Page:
Beach Bungalows: Summer in the City

A Film Captures Rockaway’s Past

By Marissa Brostoff

Published August 27, 2008, issue of September 05, 2008.
  • Print
  • Share Share

One of the first images in Jennifer Callahan’s documentary “The Bungalows of Rockaway” is a close-up of a woman’s wrinkled face wearing an expression of amazement and delight. The face belongs to Maxine Marx, daughter of Chico, and we see that she is watching a black-and-white film reel of a family carousing on the beach. “Is that Daddy?” she exclaims. “Oh, he was so cute.”

SUNNY DAYS: A new documentary examines the history of the bungalow communities in The Rockaways, a section of Queens, N.Y.  From top: a group of friends at the beach in 1942; a 1939-1940 New York City Tax Department photo; a recent shot of a neighborhood bungalow.
SUNNY DAYS: A new documentary examines the history of the bungalow communities in The Rockaways, a section of Queens, N.Y. From top: a group of friends at the beach in 1942; a 1939-1940 New York City Tax Department photo; a recent shot of a neighborhood bungalow.

Chico and Groucho Marx had seaside bungalows in Far Rockaway, a neighborhood on Queens’s Rockaway Peninsula, as did legions of families who lived for the summer days when they could escape the cramped streets of New York City for the beach. As Callahan explains in her film, Jewish, Irish and black families who couldn’t afford The Rockaways’ tonier hotels first set up camp in tent cities along the shore, which in the 1910s and ’20s gave way to thousands of small but functional bungalows.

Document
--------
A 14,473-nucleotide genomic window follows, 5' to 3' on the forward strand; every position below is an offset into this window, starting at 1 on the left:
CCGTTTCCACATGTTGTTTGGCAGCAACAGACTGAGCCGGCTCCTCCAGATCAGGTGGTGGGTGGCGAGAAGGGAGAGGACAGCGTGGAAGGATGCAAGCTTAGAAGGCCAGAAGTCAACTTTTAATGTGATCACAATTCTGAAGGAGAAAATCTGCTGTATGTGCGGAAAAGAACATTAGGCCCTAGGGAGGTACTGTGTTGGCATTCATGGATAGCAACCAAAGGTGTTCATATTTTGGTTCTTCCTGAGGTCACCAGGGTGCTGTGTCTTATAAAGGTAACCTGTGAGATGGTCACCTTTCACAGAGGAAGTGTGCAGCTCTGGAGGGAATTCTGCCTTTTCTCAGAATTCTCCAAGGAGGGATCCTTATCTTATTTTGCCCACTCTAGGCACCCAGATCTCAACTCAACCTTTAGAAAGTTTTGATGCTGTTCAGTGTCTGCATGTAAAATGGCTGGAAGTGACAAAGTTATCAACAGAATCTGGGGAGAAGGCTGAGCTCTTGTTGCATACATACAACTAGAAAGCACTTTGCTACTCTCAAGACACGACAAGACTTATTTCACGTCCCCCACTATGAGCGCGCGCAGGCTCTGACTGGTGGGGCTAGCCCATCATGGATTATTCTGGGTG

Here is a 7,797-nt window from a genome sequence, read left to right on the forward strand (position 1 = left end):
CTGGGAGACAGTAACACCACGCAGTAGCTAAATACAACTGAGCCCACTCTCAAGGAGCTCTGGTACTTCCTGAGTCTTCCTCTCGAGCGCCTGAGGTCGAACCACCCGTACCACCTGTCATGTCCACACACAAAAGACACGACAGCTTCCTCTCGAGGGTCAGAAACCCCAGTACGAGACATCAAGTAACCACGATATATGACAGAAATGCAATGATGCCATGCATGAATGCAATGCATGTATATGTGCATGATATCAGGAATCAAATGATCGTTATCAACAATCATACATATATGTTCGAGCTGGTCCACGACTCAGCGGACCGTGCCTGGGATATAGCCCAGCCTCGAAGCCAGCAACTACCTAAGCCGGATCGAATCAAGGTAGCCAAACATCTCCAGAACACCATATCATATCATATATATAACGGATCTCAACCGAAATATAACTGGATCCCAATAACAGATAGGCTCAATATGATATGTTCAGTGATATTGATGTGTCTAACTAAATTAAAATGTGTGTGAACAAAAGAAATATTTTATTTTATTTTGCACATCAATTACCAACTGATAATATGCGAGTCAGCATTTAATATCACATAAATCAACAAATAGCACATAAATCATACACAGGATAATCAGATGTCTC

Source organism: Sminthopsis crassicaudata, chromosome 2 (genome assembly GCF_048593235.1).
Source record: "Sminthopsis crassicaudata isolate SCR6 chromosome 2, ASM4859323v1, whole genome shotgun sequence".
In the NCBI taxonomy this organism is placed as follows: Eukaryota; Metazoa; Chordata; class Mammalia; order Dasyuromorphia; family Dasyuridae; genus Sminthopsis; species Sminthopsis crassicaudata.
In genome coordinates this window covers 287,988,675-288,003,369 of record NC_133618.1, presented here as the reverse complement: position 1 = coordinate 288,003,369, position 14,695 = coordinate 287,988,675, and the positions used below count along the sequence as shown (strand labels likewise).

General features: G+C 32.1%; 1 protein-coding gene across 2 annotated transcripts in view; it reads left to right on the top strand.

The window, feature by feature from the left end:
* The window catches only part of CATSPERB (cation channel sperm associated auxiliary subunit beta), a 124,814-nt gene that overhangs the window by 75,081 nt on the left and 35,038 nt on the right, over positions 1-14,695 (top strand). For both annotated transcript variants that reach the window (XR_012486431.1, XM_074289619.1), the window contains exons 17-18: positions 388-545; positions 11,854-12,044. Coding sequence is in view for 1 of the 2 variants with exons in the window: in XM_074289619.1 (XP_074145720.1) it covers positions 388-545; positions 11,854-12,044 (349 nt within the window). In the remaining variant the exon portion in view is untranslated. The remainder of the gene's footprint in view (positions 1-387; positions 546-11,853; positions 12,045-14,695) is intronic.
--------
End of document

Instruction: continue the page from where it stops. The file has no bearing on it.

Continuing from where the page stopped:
Excerpts from Callahan’s film, which is still a work in progress, will screen in Manhattan on September 9 at the Anthology Film Archives, as part of an evening devoted to The Rockaways.

“They captured my imagination, and they stayed there,” Callahan said of the beach homes, which she first saw in archival photographs while working on an oral history project. “I just did not expect to see bungalows in New York City. I think of New York City architecture as skyscrapers or tenements or brownstones. They made this visual impact that I couldn’t shake.”

Perhaps surprisingly, given the specificity of her subject, Callahan did not have a personal connection to the bungalow colonies before she saw the pictures — although she later discovered that her mother had spent a summer in a Rockaway bungalow in her youth.

In her research, Callahan found that the town of Far Rockaway had been a summer home for such luminaries as Sid Caesar, Arthur Miller (who referred to it in his memoir as “Siberia”), Lionel Trilling, Judy Garland and former New York City mayor Abe Beame. Composer Richard Rodgers was born in the neighboring upscale town of Arverne.

In the middle of the night in the mid-1930s, Callahan said, Billie Holliday “would get in the car with her friends and drive out to Far Rockaway and sit out on the beach and look at the stars. She didn’t swim, but she just liked looking at the water.”

In the 1950s, the bungalow communities began to drop off. The neighborhoods declined further when the New York City government began sending poor city dwellers, whose homes were being destroyed in the course of urban planning projects, to live in the flimsy, un-winterized bungalows during the off-season.
“It was supposed to be temporary,” Callahan said. “But then they got stuck out there.”

As the documentary tells it, that act of unsatisfactory city planning led to the depressed state of the town today. Housing projects loom over the fewer than 500 bungalows that remain. But those bungalows have once again become the province of immigrants. Cuban, Indian and Bangladeshi families now summer at them, Callahan said, alongside a block that remains stubbornly Irish.

“Everyone says the same thing” of The Rockaways, said Callahan, who hopes to finish a rough cut of the film and start shopping it around to festivals and public television stations within a few weeks. “‘I love the water. I love the birds on the shore. The air smells different.’”